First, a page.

Gary Pruitt, president and chief executive officer of the Associated Press speaks at the National Press Club (NPC) in Washington, Wednesday, June 19, 2013. Pruitt, addressed a luncheon at the NPC and spoke about how the Justice Department violated its own rules in subpoenaing AP phone records. (AP Photo/Charles Dharapak)
Wednesday, June 19, 2013 3:59 pm
Pruitt: DOJ broke rules in phone records seizure
By JENNIFER C. KERRAssociated Press
AP President and CEO Gary Pruitt told a luncheon gathering of journalists and others that the seizure was not only excessively broad, but that the department failed to notify AP in advance of the subpoena, as normally required. Department rules say a delay in notification is justified only if needed to protect the integrity of its investigation. Pruitt said that justification was unfathomable in this case.
The freedom of the press, Pruitt said, is a bedrock of the Constitution and the sweeping seizure of phone records threatens the very foundation of that freedom. "The DOJ's actions could not have been more tailor-made to comfort authoritarian regimes that want to suppress their own news media," he said.
The Justice Department did not immediately respond to a request for comment.
The records of more than 20 phone lines assigned to the AP and its reporters and editors were obtained in secret by the department in April and May 2012 as the Obama administration tried to find out who leaked information to the AP for a story about a foiled plot in Yemen to bomb a U.S.-bound airliner. The Justice Department informed the AP of the seizure last month.
Pruitt, speaking at The National Press Club, said the seizure has stifled trusted sources not just for AP reporters but for other news organizations, too. In one instance, he said, AP journalists could not get a law enforcement official to confirm a detail that had been reported elsewhere. Reporters from other news organizations, he said, have personally told him that their sources have felt intimidated by what he called DOJ's aggressive seizure.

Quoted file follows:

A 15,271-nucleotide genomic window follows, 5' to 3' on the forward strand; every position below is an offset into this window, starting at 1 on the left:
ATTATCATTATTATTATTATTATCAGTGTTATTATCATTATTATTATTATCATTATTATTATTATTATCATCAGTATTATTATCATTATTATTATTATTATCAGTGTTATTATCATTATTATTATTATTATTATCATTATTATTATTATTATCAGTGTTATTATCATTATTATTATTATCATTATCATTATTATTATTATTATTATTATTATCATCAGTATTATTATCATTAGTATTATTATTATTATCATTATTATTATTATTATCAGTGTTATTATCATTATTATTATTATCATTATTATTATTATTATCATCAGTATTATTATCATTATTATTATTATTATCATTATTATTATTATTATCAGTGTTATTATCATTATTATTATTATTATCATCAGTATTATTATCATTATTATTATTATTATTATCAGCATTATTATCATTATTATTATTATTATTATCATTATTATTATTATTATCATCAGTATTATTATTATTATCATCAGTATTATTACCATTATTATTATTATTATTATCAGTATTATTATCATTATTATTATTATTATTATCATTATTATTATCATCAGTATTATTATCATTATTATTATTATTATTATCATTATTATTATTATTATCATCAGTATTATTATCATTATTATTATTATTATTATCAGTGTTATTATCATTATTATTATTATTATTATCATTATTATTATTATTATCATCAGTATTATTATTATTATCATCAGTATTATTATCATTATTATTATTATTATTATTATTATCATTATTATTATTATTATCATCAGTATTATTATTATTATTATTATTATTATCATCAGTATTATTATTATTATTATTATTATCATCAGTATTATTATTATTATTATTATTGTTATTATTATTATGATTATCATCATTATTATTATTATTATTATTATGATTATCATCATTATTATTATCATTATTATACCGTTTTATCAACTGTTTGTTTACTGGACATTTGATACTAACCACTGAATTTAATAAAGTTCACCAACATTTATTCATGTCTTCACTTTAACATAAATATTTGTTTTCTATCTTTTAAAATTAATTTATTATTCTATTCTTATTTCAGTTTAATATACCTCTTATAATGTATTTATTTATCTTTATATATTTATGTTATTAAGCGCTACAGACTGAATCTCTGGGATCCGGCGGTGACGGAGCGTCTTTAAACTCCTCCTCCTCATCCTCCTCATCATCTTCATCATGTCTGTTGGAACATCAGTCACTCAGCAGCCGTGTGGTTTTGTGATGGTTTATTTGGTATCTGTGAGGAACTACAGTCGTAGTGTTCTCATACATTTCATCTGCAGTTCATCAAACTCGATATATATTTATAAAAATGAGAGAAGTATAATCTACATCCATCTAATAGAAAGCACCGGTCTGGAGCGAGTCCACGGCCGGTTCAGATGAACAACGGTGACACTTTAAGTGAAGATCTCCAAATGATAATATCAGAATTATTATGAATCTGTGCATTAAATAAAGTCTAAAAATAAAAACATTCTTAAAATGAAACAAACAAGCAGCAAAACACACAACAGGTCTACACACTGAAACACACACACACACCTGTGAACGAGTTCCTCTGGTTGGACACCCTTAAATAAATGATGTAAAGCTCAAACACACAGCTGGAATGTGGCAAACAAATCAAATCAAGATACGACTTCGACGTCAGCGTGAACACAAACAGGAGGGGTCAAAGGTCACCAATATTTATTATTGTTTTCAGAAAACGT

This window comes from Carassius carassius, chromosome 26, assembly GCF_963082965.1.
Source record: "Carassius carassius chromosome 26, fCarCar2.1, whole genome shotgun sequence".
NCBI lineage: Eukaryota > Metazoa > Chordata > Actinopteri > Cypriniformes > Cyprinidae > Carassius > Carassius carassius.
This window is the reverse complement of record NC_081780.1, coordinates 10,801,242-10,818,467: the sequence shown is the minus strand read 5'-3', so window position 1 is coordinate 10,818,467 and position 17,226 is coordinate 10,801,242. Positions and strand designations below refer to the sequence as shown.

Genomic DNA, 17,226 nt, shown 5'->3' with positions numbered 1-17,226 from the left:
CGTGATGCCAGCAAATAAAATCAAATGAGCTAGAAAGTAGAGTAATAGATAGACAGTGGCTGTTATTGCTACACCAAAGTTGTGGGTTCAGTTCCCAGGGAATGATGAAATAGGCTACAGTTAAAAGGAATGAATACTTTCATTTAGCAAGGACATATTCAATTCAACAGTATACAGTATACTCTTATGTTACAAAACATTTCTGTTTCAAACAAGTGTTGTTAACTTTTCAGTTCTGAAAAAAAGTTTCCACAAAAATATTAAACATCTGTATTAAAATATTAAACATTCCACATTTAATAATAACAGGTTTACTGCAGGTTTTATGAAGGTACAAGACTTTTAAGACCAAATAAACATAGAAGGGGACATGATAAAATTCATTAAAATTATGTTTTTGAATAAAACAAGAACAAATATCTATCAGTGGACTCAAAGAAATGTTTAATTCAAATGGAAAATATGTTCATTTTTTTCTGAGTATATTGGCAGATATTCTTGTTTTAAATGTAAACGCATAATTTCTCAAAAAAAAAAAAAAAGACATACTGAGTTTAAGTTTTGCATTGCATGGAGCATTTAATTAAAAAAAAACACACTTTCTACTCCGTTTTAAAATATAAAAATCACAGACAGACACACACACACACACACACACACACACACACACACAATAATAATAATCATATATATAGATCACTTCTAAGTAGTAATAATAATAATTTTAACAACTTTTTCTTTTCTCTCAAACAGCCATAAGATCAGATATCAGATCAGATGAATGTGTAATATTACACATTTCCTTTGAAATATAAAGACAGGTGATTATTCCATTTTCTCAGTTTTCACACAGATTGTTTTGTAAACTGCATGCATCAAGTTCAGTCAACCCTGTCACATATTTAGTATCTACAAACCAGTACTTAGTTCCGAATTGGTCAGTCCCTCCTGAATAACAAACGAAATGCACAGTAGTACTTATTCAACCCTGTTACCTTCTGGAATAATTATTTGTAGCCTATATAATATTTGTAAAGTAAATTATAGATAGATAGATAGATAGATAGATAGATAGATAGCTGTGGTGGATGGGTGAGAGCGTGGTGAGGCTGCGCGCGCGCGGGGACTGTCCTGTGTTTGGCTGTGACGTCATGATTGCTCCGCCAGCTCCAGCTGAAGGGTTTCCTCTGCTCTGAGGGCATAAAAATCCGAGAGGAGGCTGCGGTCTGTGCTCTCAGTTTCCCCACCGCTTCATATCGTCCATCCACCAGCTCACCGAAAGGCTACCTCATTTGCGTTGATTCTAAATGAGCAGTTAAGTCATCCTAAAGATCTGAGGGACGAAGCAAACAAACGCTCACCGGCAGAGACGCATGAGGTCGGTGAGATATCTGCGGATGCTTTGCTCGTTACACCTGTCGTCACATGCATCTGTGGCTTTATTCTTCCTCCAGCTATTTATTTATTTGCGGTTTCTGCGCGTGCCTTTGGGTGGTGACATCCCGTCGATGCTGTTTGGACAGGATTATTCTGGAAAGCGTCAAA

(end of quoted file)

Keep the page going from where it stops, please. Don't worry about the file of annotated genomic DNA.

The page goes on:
He said the Justice Department has assured the AP that the seized phone records have been "walled off and protected and used for no other purpose than the leak investigation." But he said that doesn't excuse what the department did. "We need to make sure it doesn't happen again," he said.
Attorney General Eric Holder last month defended the secret gathering of AP phone records, saying that a serious national security leak required it. His deputy attorney general, James Cole, has said such disclosures risk lives and cause grave harm to the security of Americans. Cole has said that the records subpoena was narrowly drawn, consistent with department policy, and that the government does not have to inform a media outlet of a subpoena if it would threaten the leak investigation.
More recently, Holder acknowledged that a better balance needs to be struck between press freedoms and keeping national secrets safe. He has been meeting with the news media as the department reviews how it treats the media when it investigates national security leaks. The discussions were ordered by President Barack Obama, who has set a July 12 deadline for Holder to recommend any changes to the department's procedures.
Pruitt said it's hard to imagine how notifying the AP of the subpoena in advance could have harmed the investigation. Failure to do that denied the news organization the opportunity to contest or narrow the records demand. The phone records were in the possession of the phone company and there was no way the AP could have tampered with the records, he said. The FBI already had publicly announced its leak investigation, so the leaker had already been tipped off by the government itself, he added. And if fear of a tipoff were the standard in all cases, notification would never be made, he argued. "The exception would effectively swallow the rule," Pruitt said.
Pruitt says the Justice Department must recognize the right of the press to receive advance notice and that the courts need to be involved - the department can't just decide on its own to seize phone records. He also backed legislative efforts for a federal shield law for journalists to protect them from having to reveal confidential sources.